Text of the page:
Tom Perrotta, best known for his suburban social satires, now turns his eye to a postapocalyptic world. Reviewed: Little Children ( July/Aug 2004) and The Abstinence Teacher ( Jan/Feb 2008).
The Story: After the "Sudden Departure"--an unexplained and indiscriminate Rapture--millions of people around the world, true believers and nonbelievers alike, are forever whisked away by God or some otherwise cataclysmic being. In the middle American town of Mapleton, the Garvey family (none of whom were taken) try to recover some normalcy as they slog through daily life and deal with being left behind. Kevin, the mayor, tries to rescue his community as his wife leaves to join the Guilty Remnant and his children simultaneously suffer typical teenage angst and stray into dangerous survivor cults. But life goes on, as desperate post-Departure as it was before.
St. Martin's Press. 368 pages. $25.99. ISBN: 9780312358341
"It's a mark of the novelist's skill and acute observation that the people are always much more interesting than the eschatological events surrounding them (including the disappearances of ‘John Mellencamp and J. Lo, Shaq and Adam Sandler, Miss Texas and Greta Van Susteren, Vladimir Putin and the pope'). ... With Perrotta at the controls, you buy the set-up and sit back as he takes off and explores these humans in very human terms." John Barron
NY Times Book Review
"The Leftovers is, simply put, the best Twilight Zone episode you never saw--not The Monsters Are Due on Maple Street but The Monsters Are Us in Mapleton. ... There is Perrotta's beautifully modulated narration to admire, too." Stephen King
"The critical action--the climax, to some extent--occurred before the novel begins, so the narrative occasionally feels static in its wake. At the same time, what I like about The Leftovers--which Perrotta is adapting as a series for HBO--is that it never comes off as just another drastic apocalyptic vision." Matthew Gilbert
Onion AV Club
"Subtlety is Perrotta's watchword as he studies and classifies the minute details that make the town of Mapleton so damaged in the weeks after the unexplained event, and its role in the wider search for explanation. ... Never out-and-out spooky, The Leftovers embodies what might be Camping's worst fear for America--that it would continue on, albeit haltingly, reconstructing its broken structures." Ellen Wernecke
Minneapolis Star Tribune
"[It] was difficult to understand what motivated his characters to make the choices they did. There was an emptiness to their actions that could not be attributed to the Sudden Departure or the grieving process, so that in one pivotal scene between Laurie Garvey and her fellow Watcher, Meg, it feels as though the reader is encouraged to find emotion where there is none." Meganne Fabrega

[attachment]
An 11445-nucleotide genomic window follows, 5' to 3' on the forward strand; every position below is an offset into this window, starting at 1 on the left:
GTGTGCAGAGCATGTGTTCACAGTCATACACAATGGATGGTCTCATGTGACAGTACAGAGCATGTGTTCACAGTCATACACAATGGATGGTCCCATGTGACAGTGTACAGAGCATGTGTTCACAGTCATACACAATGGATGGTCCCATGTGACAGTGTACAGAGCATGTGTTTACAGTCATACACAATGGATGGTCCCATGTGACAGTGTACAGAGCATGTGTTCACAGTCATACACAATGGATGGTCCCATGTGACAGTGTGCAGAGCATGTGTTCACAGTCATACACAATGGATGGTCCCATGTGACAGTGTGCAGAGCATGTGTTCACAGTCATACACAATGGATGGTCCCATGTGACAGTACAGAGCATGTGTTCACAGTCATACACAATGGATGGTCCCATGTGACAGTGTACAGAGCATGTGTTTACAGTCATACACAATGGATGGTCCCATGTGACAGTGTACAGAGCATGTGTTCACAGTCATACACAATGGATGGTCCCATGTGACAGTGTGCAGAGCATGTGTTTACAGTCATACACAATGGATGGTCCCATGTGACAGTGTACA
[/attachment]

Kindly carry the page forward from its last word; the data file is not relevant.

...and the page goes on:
New York Times
"This all makes for a splashy Hollywood-like premise, but Mr. Perrotta , whose earlier novels Election and Little Children were deftly adapted for the screen, has trouble reconciling this high concept platform with his talent for smaller-scale portraits of awkward adolescents and angst-ridden suburban families. The result is a poignant but deeply flawed novel." Michiko Kakutani
Wall Street Journal
"It should be said immediately that The Leftovers is bereft of anything like humor, and scenes with comic potential soon adopt the earnestness of soap opera. ... Is there not something about human erasure that merits serious thought? Since none is forthcoming, The Leftovers becomes ever more implausible and boring." Alexander Theroux
A few critics noted that The Leftovers marks something of a departure for Tom Perrotta; instead of social satire, it is "a gentle, Perrotta-esque go at sci-fi, without any mangled bodies or bombed-out buildings; it's a realistic novel built on a supernatural foundation" (Boston Globe). Still, as in previous novels, Perrotta casts a sharp, microcosmic eye on a suburban family--but with mixed results. While some reviewers praised Perrotta's graceful prose and insight into family dynamics, a few lambasted his far-fetched premise, dull characters, emotionless core, and lack of tension (after all, the main action happens before the story starts). But for readers interested in a literary metaphor for our splintered American society, "it's a chillingly accurate diagnosis" (New York Times Book Review).